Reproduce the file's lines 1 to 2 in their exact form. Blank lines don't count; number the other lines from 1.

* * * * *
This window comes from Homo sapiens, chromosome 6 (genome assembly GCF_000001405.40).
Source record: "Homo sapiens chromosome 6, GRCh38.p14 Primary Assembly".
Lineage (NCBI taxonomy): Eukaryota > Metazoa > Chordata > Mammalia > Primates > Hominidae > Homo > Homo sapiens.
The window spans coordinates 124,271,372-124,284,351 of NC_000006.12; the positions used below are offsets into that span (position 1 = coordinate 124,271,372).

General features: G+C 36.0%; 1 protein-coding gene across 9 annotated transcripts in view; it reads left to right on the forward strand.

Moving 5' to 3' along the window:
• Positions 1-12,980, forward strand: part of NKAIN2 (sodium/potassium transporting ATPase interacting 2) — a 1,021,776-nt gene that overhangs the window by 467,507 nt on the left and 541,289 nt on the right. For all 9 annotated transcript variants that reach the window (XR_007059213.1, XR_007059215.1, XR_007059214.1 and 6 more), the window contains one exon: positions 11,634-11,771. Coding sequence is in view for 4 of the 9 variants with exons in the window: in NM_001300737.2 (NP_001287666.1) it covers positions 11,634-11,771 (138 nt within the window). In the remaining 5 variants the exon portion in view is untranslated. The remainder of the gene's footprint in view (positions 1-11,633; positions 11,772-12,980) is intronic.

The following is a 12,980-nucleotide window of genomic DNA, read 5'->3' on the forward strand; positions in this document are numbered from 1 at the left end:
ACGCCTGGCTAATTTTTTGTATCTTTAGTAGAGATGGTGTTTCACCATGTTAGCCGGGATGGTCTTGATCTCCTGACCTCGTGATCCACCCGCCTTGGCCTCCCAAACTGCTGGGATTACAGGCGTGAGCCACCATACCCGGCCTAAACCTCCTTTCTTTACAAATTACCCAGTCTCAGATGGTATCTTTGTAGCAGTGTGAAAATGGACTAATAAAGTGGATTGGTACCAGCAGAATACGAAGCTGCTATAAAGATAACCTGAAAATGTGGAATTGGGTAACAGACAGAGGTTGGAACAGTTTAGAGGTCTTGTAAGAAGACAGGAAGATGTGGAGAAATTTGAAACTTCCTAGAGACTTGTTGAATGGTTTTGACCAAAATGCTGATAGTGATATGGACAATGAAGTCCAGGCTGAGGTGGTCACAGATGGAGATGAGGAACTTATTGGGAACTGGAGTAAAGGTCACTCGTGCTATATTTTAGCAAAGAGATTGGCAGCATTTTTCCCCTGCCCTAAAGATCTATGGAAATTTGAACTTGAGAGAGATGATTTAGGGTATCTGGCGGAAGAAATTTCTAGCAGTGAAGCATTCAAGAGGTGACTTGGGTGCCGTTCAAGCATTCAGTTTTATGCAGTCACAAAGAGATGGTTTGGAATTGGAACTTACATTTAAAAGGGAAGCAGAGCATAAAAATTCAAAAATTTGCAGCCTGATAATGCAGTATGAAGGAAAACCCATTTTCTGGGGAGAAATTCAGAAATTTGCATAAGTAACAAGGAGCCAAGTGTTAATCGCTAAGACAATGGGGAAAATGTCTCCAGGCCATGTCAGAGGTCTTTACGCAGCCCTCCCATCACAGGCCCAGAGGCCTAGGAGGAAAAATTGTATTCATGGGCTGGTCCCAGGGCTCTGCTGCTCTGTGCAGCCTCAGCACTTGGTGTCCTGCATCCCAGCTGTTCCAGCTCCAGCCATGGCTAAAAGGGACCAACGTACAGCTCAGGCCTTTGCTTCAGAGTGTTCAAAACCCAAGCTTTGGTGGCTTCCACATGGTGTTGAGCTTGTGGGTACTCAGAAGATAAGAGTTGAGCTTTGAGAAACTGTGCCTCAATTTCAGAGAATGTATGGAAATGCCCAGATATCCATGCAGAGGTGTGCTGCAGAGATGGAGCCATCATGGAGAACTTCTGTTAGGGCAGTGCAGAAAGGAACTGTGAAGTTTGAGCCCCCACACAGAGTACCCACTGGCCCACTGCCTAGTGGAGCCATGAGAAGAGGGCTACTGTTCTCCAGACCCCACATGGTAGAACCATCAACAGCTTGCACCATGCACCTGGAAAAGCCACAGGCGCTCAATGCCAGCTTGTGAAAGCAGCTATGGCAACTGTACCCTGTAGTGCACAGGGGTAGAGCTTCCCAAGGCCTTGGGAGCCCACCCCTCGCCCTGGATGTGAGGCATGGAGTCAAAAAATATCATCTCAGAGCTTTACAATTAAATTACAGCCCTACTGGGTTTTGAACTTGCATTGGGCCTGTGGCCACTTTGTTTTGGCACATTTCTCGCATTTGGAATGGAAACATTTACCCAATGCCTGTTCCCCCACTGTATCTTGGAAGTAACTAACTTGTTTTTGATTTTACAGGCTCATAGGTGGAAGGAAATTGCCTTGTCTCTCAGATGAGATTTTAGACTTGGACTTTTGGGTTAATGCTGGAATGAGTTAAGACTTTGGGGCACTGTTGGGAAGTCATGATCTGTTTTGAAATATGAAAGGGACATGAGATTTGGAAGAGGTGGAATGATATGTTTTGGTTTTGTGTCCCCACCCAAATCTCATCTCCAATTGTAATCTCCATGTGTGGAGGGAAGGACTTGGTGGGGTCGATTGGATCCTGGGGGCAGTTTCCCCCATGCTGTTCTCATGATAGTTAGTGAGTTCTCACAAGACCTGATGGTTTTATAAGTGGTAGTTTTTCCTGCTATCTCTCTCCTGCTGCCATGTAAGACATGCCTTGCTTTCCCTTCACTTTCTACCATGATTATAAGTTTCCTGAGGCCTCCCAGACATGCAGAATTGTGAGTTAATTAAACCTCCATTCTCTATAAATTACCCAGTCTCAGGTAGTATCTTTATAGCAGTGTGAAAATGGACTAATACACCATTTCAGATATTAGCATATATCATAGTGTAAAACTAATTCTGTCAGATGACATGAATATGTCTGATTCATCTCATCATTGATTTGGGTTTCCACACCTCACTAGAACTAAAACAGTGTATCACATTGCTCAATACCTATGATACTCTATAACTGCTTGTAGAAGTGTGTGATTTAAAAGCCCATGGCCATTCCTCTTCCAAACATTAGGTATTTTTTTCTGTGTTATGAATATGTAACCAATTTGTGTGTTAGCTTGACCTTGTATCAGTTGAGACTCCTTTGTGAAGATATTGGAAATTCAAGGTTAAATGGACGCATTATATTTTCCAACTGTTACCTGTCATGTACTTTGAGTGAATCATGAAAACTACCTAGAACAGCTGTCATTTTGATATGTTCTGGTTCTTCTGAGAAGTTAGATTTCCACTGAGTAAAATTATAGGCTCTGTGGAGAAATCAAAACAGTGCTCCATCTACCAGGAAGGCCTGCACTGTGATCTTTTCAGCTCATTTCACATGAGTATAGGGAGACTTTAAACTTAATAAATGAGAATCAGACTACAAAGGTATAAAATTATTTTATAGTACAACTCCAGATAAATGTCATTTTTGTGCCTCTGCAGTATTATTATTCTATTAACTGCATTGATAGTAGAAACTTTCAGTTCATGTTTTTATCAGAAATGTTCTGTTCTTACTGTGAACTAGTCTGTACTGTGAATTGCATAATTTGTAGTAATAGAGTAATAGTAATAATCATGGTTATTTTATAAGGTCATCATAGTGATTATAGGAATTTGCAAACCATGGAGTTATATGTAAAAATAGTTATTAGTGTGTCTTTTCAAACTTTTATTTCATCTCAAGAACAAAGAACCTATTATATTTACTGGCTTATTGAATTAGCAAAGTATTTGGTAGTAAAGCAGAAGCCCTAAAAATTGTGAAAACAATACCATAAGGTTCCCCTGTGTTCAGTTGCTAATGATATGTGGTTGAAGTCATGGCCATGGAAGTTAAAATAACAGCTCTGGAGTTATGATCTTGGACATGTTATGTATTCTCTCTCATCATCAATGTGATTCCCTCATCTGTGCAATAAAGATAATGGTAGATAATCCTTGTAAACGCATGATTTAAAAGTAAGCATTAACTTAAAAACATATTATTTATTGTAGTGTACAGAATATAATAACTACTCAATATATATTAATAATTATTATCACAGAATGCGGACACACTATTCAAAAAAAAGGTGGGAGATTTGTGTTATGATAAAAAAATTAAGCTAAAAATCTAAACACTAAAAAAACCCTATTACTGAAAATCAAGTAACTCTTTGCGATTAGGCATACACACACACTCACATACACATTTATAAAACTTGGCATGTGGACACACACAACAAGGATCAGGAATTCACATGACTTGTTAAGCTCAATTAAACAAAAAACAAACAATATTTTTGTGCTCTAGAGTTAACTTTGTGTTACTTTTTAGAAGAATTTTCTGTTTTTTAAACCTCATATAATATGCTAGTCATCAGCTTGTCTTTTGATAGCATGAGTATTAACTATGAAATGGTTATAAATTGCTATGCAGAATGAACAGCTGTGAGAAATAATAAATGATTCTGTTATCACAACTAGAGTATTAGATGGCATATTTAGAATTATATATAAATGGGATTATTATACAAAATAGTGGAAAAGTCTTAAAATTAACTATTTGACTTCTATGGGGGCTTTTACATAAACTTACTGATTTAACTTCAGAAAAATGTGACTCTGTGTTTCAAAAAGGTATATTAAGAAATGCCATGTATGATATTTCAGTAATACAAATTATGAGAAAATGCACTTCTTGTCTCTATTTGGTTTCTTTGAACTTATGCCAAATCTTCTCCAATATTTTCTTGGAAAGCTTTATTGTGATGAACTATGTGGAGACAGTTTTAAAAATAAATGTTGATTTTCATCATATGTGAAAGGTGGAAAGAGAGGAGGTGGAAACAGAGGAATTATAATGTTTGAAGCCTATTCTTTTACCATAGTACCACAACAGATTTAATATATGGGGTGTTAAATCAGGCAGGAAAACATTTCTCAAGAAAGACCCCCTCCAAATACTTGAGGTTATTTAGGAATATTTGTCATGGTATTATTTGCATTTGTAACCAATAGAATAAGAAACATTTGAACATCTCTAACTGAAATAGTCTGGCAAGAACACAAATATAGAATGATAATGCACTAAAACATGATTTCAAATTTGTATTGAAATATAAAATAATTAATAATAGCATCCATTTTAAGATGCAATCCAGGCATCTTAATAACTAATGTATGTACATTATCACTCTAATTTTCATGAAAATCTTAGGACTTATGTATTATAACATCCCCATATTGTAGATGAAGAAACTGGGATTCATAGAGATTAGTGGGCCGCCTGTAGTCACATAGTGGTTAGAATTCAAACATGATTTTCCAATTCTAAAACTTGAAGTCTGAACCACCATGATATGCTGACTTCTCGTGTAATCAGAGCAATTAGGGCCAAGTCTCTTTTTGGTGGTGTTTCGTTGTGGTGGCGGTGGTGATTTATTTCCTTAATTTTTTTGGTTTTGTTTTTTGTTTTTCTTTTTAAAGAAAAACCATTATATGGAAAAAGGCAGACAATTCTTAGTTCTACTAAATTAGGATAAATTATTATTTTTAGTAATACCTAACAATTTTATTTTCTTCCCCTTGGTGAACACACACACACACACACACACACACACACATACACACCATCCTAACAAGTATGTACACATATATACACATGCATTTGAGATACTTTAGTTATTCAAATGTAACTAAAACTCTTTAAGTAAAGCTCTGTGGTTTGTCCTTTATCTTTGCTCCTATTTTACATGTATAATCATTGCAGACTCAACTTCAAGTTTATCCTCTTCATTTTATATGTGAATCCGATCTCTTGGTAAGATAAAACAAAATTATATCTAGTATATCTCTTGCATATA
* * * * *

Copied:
This window comes from Homo sapiens, chromosome 6 (genome assembly GCF_000001405.40).
Source record: "Homo sapiens chromosome 6, GRCh38.p14 Primary Assembly".